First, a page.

clear on, on what you want to spend your money on and there are things I don’t spend money on anymore, and those are the things that I found actually don’t bring in value. So we’ve talked about this term of fast fashion. So you won’t see me wearing the latest threats, unless it’s active wear. And that’s because I don’t believe in fashion like I used to. I would buy things and literally wear them three times that either get too small or, you just go, Oh, that was last year’s outfit and get rid of it thing. And that for me, Became really clear that it’s not a priority for me. It’s not something I get joy out of. What I get joy out of is, sharing a meal. Brunch is huge for me. So I’m always out for brunch or grabbing coffee on the weekends, and then really saving towards allocating money to these really cool and in-depth dining experiences. Because for me that, that just brings me a whole new joy in experiencing flavors and things like that.

Ryan: Yeah. That’s great. Have you found that that has changed for you over the last couple of years before? Doing something like this and, I guess. What creates that is actually having a lot of clarity about one way you’re heading to, awareness around, how you’re tracking towards your goals to comfortability, to, to know that you’re still making progress so that you can enjoy those experiences. Have you found that, that has changed in the last couple of years?

Gab: Oh, definitely. So I mentioned before, I had no idea where my money was coming or going. And I used to, if I wanted to do something outlandish like that, I would throw it on the credit card, which that has no sense of pride. When you’re throwing things on a credit card. That means you have to pay them off at some stage. And at that point in time, it was. Someone else anyone plays pay that off for me. Whether as now, when you can plan out your month ahead and go, yep. I’m going to Brae on this date. I’m allocating this much money for it. The sense of pride in being able to do that and still potentially save on top of that for your month is just, profound.

Ryan: Yeah, we actually, we did the math before so over the last, 14 months, I think it was maybe 15 months, we looked at how much you’ve saved in that period of time and probably should disclose here, like you’re, you’re in your late twenties, you’re earning okay money, but it’s not extravagant money. You’re doing well in your career but really what it has been is you being very intentional in the way that you use your money so that there’s no waste. So thinking about your spending, you’re happy to share how much you have saved in that 15 months?

Gab: Yeah. Yeah. Happy. Do you want to rip the band aid off?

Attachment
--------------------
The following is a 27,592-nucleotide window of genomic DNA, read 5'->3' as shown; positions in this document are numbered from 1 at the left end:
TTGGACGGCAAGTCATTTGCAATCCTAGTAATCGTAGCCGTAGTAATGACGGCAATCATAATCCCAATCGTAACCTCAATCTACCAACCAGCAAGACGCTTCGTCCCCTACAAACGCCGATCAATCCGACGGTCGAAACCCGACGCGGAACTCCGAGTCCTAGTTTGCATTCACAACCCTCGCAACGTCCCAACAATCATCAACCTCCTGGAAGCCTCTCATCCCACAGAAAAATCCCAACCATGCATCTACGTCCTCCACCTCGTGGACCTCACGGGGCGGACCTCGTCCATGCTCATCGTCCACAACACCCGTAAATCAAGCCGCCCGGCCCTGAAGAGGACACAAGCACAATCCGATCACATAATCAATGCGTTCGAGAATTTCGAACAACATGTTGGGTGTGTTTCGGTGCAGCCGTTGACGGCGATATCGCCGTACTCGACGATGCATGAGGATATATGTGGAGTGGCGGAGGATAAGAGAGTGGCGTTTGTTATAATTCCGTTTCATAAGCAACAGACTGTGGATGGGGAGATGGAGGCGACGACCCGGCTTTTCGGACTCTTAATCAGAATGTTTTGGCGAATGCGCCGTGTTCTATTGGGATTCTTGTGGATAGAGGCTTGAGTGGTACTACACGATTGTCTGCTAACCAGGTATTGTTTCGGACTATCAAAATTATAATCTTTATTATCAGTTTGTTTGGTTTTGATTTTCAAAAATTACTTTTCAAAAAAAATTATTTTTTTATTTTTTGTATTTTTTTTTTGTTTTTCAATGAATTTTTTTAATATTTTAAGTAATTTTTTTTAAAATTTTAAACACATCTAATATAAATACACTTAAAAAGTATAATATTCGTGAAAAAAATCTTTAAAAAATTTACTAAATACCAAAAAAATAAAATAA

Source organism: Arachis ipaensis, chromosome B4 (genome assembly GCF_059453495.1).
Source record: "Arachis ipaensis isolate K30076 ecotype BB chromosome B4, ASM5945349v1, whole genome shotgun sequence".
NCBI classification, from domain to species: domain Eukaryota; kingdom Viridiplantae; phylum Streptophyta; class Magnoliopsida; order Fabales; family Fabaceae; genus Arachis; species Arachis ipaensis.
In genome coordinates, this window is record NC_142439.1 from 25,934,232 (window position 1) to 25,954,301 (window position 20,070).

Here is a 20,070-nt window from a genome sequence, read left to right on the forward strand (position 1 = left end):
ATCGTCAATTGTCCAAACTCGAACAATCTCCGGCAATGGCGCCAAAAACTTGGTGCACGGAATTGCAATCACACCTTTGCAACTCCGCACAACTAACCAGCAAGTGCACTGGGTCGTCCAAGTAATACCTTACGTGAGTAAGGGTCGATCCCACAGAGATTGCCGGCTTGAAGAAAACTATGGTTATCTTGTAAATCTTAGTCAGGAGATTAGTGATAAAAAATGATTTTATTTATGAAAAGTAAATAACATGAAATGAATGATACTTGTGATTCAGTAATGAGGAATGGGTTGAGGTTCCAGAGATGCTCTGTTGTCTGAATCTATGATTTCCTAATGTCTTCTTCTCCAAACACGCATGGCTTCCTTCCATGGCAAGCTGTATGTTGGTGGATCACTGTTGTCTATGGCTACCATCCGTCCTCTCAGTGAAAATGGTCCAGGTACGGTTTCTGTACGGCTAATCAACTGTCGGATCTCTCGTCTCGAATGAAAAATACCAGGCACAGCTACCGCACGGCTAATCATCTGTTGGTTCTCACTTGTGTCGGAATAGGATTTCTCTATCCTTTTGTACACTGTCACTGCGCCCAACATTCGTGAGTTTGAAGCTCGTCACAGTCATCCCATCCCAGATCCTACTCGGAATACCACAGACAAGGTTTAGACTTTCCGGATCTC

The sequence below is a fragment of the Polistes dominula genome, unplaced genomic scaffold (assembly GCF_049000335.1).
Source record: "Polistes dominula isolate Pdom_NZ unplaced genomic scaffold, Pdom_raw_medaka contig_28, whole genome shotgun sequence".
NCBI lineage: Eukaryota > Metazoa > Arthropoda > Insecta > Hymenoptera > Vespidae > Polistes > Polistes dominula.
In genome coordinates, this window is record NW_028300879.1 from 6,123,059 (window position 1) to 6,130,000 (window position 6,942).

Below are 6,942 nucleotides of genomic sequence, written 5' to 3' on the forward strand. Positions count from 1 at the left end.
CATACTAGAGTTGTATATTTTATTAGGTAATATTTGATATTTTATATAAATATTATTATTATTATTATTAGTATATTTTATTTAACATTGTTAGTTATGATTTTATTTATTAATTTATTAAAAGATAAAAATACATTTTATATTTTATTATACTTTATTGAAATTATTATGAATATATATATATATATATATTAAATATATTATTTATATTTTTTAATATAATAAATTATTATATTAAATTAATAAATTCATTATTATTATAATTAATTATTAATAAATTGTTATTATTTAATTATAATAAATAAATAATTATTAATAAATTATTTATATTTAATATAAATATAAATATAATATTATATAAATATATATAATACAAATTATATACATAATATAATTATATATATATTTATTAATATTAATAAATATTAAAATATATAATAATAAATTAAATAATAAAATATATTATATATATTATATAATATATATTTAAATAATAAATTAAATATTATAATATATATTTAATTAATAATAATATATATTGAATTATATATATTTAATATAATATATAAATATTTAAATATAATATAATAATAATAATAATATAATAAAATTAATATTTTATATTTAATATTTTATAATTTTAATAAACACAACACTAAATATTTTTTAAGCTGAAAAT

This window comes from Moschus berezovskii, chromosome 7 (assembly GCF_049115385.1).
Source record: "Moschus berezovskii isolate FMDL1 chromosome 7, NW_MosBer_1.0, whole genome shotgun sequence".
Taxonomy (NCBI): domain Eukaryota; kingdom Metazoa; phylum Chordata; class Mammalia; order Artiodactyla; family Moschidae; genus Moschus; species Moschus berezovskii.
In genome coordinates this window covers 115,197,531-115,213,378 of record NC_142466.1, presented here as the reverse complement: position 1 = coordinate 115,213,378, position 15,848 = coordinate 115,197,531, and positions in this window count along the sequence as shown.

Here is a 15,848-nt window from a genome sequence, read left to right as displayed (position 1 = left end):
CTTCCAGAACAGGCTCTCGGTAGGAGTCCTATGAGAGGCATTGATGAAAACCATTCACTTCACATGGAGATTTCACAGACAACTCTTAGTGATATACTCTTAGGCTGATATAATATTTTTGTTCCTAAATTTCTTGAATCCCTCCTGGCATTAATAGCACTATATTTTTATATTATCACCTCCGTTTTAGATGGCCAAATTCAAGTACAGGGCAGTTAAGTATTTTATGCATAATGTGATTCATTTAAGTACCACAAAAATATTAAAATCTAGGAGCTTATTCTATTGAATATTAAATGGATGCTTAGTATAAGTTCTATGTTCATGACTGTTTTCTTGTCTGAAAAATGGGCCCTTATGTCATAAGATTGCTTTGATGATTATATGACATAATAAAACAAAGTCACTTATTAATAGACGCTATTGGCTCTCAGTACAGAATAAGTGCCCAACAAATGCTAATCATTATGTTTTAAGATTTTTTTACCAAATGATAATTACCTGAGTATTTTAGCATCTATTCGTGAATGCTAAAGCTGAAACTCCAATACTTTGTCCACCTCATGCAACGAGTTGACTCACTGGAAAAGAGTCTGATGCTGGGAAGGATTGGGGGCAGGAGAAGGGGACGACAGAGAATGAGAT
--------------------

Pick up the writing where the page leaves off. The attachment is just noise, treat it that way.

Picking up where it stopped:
Ryan: Do you want me to share?

Gab: Go for it

Ryan: Yeah, absolutely. So, in those 15 months, you’ve been able to save 31,000 in cash. So money that you still have, I think 14,000 of that has gone into your investment portfolio. But as you were saying, you’ve just had all these cool experiences too. We worked out, to be about 10, 11,000 worth of experiences that you’ve actually funded, which is effectively saving as well. Right? So 41, $42,000 worth of savings. That’s it’s quite extraordinary. It’s great. It’s a great year.

Gab: It really is, it’s actually. I can’t stress enough how different that is to who I used to be. And just the fact that I feel like throughout this journey with you guys, I’ve really nailed, how do I prepare for the future and save for that legacy and that investment portfolio and buying a house again, but also still thrive in the now and allow myself to have those experiences or go and travel with the people that I love. Cause that’s very important to me.

Ryan: Yeah, nice. And obviously this is called the Passive Income Project and we’re always thinking and talking about investing. So you got invested about 12 months ago.

Gab: I did. Yes.

Ryan: How did that feel? Was that a big deal at the time and took us through that?

Gab: I think it was because I think for me, no one, I knew at that point in time and still, I probably only know like one or two people in my actual personal life who have invested because everybody went property. And I think, the great Australian dream is. Get a property. Once you get that, pay down, get another property. It doesn’t matter that you don’t actually own either of them, but get property. And for me, it’s been really big in, challenging that belief and often having conversations with people who don’t understand why I would put my money in the risky